littleblacksmith

What did you do in the shop today?

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21 minutes ago, Mandragoran said:

I have to find a way to mount [my hot-cut tool], as I dont have an anvil with a hardy hole!

Drill a hole in the end of a stump, just big enough to accept the shank. Keep it edge-down when not in use, and flip it over when you need to cut something.

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Well THAT's a good idea, killbox21.  I hate all the power hand tools having to be thrown on a shelf somewhere.  I like it.

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A friend of mine taught me this joinery technique last week. Bolsters and punches and a drift sized to the stock. Easier than I thought going into it.

Just a practice piece for fun, though the lovely wife thought it would make a nice trivet.

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Your wife aint the only one, i thought that it was a trivet till i actually read what you posted. Pretty cool. 

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Got bored and went to the shop for a little while and made a small ball peen....first one..not a fan of the proportions but it will work

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I like that hammer. I just got a couple feet of crome Ally shaft that I'm going to try and make some hammers out of. 

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While I wait on my drive wheel to arrive, I made a tree for the grinder attachments. Welds aren't pretty but they'll hold. Now for some paint. 

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Sure wish I had a welder and the knowledge to do that.  I really want/need a 2x72 grinder if I'm going to go anywhere with the knife making part of this journey.  I know, I know, I can set up a filing jig and do it the old/slow way..................just would rather not!

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You may want to look into the No Weld Grinder plans.  When I bought them the plans were about $20 US.  If you have an extensive scrap pile with a lot of square tubing you may have most of what you need already.  If cost is a concern initially you can buy skateboard (longboard) wheels to start out with, but the bearings on those will fail much sooner than beefier bearings.  For a drive wheel I glued a couple pieces of 2x6 together and rough shaped the wheel then mounted it on the motor and finished the shaping like it was a lathe.  Of course if you already have a wood lathe that would be easier. 

You can start out with step pulleys to change speeds, but if you have the means a variable speed setup with direct drive is much preferred.  A decent 2x72 belt grinder is a game changer; no doubt about it.

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I've been thinking about the build project, but I've so many other projects right now that it's all becoming daunting.  Unfortunately, I've no scrap pile to work from so all the materials and parts will have to be purchased.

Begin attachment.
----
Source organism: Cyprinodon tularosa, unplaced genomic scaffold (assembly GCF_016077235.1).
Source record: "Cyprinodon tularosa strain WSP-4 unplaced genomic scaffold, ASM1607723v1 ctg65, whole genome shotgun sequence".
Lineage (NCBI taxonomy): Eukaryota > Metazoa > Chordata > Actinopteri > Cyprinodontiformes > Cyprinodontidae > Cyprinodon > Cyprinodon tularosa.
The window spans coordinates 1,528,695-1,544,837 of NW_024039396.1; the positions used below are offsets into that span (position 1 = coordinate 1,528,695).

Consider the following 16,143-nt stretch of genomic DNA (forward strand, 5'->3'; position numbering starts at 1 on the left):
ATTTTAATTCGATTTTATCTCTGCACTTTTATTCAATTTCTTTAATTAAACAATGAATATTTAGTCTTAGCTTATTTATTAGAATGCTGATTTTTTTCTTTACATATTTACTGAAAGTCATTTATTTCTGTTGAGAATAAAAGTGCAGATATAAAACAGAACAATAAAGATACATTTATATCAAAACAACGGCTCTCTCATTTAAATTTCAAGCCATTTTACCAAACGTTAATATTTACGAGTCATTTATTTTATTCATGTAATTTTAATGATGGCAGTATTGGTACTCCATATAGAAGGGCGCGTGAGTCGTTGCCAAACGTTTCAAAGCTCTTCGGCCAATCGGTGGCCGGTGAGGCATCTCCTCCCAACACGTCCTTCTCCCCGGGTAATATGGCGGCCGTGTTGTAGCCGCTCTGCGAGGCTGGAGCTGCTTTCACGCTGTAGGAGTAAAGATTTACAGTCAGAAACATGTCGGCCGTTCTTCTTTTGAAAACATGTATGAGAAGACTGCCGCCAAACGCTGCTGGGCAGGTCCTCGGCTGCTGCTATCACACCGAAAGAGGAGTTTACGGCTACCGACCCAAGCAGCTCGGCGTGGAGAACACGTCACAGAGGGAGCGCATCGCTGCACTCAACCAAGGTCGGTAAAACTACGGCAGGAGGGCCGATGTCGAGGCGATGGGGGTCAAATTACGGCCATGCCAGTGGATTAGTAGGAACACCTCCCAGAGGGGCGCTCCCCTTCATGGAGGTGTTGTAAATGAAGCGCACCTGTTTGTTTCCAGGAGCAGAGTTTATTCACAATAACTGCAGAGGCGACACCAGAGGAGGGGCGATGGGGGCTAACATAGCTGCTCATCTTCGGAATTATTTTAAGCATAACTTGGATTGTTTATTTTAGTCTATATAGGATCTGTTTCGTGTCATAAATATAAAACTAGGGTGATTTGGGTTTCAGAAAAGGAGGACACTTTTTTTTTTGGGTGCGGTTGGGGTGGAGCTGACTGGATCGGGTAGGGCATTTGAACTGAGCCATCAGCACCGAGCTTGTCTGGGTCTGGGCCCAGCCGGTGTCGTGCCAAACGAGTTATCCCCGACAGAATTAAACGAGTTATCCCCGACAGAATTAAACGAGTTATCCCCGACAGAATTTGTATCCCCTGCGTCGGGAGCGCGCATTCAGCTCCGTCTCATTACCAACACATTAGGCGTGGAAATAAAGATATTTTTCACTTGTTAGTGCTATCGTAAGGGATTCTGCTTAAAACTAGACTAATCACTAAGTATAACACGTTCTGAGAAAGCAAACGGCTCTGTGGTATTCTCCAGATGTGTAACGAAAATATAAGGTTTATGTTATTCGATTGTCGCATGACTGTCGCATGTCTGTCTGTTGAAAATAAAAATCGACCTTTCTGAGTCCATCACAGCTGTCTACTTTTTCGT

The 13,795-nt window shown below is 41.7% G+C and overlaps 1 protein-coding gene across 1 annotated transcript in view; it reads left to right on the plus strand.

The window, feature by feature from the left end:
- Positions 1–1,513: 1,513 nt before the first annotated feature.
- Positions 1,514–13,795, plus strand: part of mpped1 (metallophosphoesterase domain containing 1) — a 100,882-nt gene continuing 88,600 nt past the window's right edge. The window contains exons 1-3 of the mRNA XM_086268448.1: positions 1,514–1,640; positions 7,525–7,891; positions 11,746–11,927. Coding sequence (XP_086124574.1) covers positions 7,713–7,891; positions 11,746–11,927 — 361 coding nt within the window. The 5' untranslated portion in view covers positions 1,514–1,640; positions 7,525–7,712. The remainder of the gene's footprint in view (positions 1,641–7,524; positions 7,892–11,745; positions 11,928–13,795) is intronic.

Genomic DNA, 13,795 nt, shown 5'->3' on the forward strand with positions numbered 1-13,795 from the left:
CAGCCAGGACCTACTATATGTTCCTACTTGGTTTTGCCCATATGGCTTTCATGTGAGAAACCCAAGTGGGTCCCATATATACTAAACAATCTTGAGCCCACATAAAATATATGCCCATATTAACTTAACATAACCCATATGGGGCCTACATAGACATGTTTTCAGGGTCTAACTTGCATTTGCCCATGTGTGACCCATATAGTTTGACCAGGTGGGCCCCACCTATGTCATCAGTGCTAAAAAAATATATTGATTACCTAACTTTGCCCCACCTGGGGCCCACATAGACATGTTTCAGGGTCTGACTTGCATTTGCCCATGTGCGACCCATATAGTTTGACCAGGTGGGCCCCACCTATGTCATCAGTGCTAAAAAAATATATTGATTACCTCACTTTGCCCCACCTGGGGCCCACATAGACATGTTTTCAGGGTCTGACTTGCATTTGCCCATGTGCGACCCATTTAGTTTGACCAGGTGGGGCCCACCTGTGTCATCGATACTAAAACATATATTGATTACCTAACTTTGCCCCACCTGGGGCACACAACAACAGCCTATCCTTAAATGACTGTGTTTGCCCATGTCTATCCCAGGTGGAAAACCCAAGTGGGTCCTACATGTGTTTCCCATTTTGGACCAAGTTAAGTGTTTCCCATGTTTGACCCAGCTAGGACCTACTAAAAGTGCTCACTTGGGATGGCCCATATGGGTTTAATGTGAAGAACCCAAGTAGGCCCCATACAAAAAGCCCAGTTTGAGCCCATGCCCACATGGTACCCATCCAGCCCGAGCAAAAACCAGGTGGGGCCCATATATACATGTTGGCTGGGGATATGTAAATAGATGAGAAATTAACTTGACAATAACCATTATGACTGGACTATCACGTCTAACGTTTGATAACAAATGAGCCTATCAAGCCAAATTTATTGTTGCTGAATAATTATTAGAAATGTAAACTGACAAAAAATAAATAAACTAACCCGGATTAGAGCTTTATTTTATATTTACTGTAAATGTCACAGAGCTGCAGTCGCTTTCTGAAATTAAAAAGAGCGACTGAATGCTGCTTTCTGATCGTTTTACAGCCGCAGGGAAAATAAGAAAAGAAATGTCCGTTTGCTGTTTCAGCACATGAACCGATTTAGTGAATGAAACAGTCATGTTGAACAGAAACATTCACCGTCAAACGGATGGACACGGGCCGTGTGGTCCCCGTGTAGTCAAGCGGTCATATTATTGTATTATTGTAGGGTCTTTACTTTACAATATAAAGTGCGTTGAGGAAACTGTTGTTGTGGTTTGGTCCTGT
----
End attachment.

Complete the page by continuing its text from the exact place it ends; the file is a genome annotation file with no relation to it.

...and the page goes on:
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Almost got my horizontal bench mod done. I plan on drilling more holes so I can mount it with the bench dog holes, that way it's fully removable. 

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Finished a set of tongs i started about 2 months ago. Made a steak flipper and my first cross. Cross started as a piece of 1/2 round, squared, slit, and formed...mouse approved.

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Finished forging a chef’s knife (currently annealing in the hot box, so no photo) and made a nice 8” long pair of scrolling pliers:

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Observation: forging with coal is not as oppressively hot in the shop as with gas, but frequent hydration is still a good idea. 

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Out of the hot box and ready for grinding:

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7 hours ago, BillyBones said:

Finished a set of tongs i started about 2 months ago. Made a steak flipper and my first cross. Cross started as a piece of 1/2 round, squared, slit, and formed...mouse approved

Blacksmith tested, mouse approved

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My first "commission" for a coworker.  She had the horseshoe cross already but needed a way to stick it in the ground.  

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Did the rough grinding on the chef’s knife, in preparation for a meeting with the client tomorrow.

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JHCC What steel is it made from? Sorry if you already said and I missed the information. I like it

JHCC What steel is it made from? Sorry if you already said and I missed the information. I like it

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Coil spring, probably 5160-ish. 

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Thank you. How long did it take you to make it? I haven't tried knives except a knife shaped object out of a half horseshoe 

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I’ve probably got about 4-5 hours into it so far, between forging and grinding. Still have to heat treat, finish grind, and sharpen. 

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